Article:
The Washington PostDemocracy Dies in Darkness

Opinion The growing achievement gap in Montgomery County schools must be addressed

(Bonnie Jo Mount/The Washington Post)
Placeholder while article actions load

Jack R. Smith is superintendent of Montgomery County Public Schools.

For 50 years, the achievement gap in Montgomery County has grown in the shadows while many of our county’s schools and students garnered well-deserved praise and earned awards. Despite efforts by county leaders, the gap continued to grow, overshadowed by aggregated data, which allowed the struggles of some students to be masked behind the outcomes of their peers in one of the nation’s largest school districts.

This disparity in academic outcomes is a crisis in our community that must be addressed. If we are committed to ensuring that all students, regardless of background, meet their full potential, we must first shine a bright light into those shadows and disaggregate student outcomes across multiple measures.

Our school system has a long history of high levels of success for many students, but not all. Research shows that the achievement gap disproportionately affects students of color and students affected by poverty. However, it is difficult to act intentionally on behalf of these students when student data is aggregated. For instance, the Maryland Public Schools Report Card is a valuable tool to compare jurisdictions across the state. However, its aggregate approach and single-focused, end-of-year academic measurement tool (the PARCC test) allows school districts neither to understand which subgroups may need additional focus to close the gaps nor act in a timely manner for those students who need immediate intervention and support.

To hold ourselves accountable for all student outcomes, Montgomery County Public Schools has launched the Equity Accountability Model , a reporting tool designed to determine the impact schools have on the opportunity to learn and opportunity to excel for student groups that have historically underperformed in our schools. These student groups are:

● Black or African American students affected by poverty

● Black or African American students not in poverty

● Hispanic or Latino students affected by poverty

● Hispanic or Latino students not in poverty

● White, Asian and students of two or more races who are affected by poverty.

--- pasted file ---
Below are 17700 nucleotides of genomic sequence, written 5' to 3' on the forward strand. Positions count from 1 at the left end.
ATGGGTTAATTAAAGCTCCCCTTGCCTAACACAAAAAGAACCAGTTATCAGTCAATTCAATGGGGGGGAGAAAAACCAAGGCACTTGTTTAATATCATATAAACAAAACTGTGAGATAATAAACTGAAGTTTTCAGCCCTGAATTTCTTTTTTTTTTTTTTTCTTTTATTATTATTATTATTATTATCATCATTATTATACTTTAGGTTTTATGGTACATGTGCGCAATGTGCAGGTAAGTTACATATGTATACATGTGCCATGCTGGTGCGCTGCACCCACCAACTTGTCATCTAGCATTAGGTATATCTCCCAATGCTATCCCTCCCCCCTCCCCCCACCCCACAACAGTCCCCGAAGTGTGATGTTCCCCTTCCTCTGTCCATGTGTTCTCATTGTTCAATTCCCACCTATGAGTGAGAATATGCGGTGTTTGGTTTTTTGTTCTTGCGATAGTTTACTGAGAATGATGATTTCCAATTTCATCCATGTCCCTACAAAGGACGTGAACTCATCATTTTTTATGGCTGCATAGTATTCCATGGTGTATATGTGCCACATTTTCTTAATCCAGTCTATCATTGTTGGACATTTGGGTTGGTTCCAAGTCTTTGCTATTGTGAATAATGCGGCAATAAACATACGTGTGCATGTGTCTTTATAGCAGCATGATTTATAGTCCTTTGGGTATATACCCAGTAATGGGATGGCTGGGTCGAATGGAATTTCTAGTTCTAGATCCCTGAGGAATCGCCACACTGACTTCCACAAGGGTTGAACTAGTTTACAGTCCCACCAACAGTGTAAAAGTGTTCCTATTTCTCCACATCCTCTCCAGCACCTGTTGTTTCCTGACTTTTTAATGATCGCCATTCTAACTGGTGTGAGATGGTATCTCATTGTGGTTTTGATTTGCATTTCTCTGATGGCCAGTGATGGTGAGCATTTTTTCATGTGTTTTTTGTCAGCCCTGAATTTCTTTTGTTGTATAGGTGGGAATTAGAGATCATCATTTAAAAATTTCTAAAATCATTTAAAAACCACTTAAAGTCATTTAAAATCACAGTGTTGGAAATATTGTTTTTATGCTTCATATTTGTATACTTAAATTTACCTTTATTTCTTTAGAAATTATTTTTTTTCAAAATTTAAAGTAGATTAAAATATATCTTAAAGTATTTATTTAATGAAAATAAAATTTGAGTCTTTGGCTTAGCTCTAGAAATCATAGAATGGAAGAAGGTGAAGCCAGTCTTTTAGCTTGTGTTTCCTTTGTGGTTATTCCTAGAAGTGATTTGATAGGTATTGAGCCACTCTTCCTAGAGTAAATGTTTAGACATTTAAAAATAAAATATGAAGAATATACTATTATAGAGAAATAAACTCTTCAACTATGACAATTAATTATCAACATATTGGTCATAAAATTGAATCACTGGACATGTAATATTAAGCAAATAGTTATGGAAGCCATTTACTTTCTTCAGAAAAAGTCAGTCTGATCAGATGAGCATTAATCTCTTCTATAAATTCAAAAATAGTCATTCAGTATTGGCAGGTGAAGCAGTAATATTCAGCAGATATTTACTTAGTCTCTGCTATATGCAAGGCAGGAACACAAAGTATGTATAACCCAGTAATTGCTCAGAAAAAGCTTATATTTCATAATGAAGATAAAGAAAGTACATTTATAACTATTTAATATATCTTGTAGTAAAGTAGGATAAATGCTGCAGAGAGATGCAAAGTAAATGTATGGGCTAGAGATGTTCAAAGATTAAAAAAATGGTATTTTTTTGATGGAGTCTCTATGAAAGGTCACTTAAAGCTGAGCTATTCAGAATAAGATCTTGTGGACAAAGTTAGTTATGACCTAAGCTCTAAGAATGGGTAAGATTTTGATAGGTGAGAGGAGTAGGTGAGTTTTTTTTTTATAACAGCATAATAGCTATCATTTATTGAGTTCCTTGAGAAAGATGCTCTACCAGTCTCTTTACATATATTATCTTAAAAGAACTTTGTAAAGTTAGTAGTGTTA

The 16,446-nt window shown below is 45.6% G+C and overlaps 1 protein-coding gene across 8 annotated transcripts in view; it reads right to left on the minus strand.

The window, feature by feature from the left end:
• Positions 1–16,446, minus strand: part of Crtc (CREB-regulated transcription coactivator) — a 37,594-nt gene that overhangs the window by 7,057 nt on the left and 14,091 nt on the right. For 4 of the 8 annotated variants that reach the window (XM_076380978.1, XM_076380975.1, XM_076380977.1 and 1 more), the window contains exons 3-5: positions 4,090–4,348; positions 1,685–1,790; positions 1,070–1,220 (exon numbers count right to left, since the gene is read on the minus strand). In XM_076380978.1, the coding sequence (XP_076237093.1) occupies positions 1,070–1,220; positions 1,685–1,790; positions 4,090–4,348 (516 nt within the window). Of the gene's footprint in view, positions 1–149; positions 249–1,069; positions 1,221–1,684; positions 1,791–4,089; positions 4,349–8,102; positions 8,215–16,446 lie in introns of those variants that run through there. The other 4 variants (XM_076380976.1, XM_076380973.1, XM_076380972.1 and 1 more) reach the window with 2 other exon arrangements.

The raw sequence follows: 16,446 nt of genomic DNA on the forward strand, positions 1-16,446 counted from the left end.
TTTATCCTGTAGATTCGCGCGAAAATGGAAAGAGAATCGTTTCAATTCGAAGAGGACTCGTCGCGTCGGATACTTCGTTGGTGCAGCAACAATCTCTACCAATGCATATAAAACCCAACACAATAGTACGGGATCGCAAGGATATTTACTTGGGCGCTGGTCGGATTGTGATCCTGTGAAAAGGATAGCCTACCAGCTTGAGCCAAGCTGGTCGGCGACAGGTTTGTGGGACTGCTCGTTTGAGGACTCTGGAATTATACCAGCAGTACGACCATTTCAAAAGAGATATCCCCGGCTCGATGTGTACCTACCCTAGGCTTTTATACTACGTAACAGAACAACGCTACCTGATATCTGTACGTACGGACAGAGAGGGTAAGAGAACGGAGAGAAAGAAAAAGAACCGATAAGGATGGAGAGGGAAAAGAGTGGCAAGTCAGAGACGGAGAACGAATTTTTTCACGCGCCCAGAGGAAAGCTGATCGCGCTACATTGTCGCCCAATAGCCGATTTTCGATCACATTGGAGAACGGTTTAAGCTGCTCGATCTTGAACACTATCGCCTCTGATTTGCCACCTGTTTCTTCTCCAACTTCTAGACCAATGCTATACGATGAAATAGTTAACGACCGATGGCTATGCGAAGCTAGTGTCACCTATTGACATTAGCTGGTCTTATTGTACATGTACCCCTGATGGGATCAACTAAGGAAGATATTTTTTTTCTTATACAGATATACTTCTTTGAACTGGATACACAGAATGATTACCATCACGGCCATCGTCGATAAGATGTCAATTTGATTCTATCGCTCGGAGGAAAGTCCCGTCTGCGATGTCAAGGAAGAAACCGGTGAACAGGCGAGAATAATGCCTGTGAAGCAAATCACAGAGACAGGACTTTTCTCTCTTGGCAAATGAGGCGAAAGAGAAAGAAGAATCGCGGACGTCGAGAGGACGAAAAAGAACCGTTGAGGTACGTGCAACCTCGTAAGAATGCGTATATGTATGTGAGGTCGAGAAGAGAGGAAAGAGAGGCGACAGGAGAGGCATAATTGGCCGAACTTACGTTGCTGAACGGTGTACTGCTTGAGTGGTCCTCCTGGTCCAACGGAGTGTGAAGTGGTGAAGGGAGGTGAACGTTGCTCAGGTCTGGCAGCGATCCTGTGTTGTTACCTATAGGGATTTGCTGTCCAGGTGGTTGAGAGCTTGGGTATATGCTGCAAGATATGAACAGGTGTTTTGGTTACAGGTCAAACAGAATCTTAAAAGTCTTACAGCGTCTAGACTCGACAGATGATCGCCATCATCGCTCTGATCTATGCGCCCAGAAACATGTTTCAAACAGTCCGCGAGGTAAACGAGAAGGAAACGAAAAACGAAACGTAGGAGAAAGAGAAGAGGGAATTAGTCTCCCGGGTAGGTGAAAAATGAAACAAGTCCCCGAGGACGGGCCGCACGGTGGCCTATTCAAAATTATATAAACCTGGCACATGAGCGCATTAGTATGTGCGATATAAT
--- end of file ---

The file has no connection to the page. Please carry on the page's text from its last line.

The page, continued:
There is also a monitoring group that includes white, Asian and students of two or more races who are not in poverty. For each of these groups, classroom measures (teacher assessments), districtwide measures (common district assessments) and external measures (national or state assessments) are gathered, organized and analyzed to evaluate student learning. Students must meet two of these three measures to demonstrate readiness for the next learning level. The Equity Accountability Model measures the impact that each school has on its student focus group population, independently of how large or small that population is.

In some cases, the data reaffirms what we already know: The majority of white and Asian students not in poverty experience great success in our schools. In other cases, data confirms what we assumed: An achievement gap exists for some students of color, some students in poverty and, most significantly, some students of color in poverty.

The data also shatters some myths about which schools best serve students. The Equity Accountability Model shows that schools situated in communities across all socioeconomic levels have demonstrated success serving all students. This connotes that the educators in any given school are the most important factor in determining student outcomes.

Additionally, the Equity Accountability Model counters the myth perpetuated when performance by a racial group is not evaluated in the context of the impact of poverty. We see very different and improved performance outcomes for our focus groups when poverty is not a factor. Over the years, generalized performance reporting by race has led only to perceptions that students within a focus population race group have the same lower performance. This gives the faulty appearance that the gap is larger for all members of that race group when, in fact, we find that for race group members not affected by poverty, performance is higher.

As the Equity Accountability Model is expanded and enhanced, it will include disaggregated data about students in special education programs and English language learners, as well as data points for graduation, school climate and more.

Our focused efforts on developing a local Equity Accountability Model will move us to the next level in reducing disparities in performance among all student groups. The model is part of our comprehensive approach to closing gaps in student outcomes.

Equity does not require equal results and achievement. Equity requires equal access and opportunity so that success cannot be predicted by race or socioeconomic status.

There is a crisis in our community that has been in the shadows for a half-century. We must use data as a flashlight to act with urgency, purpose and passion to combat this crisis and give all students the access and opportunity they need to succeed.

Read more:

The Post’s View: Maryland still has no idea how to fix its public schools

The Post’s View: Maryland’s new school report card is on the right track. But it still has shortcomings.

The Post’s View: Montgomery County’s grade inflation should be a wake-up call

Nancy Navarro: Montgomery can do better by Latino students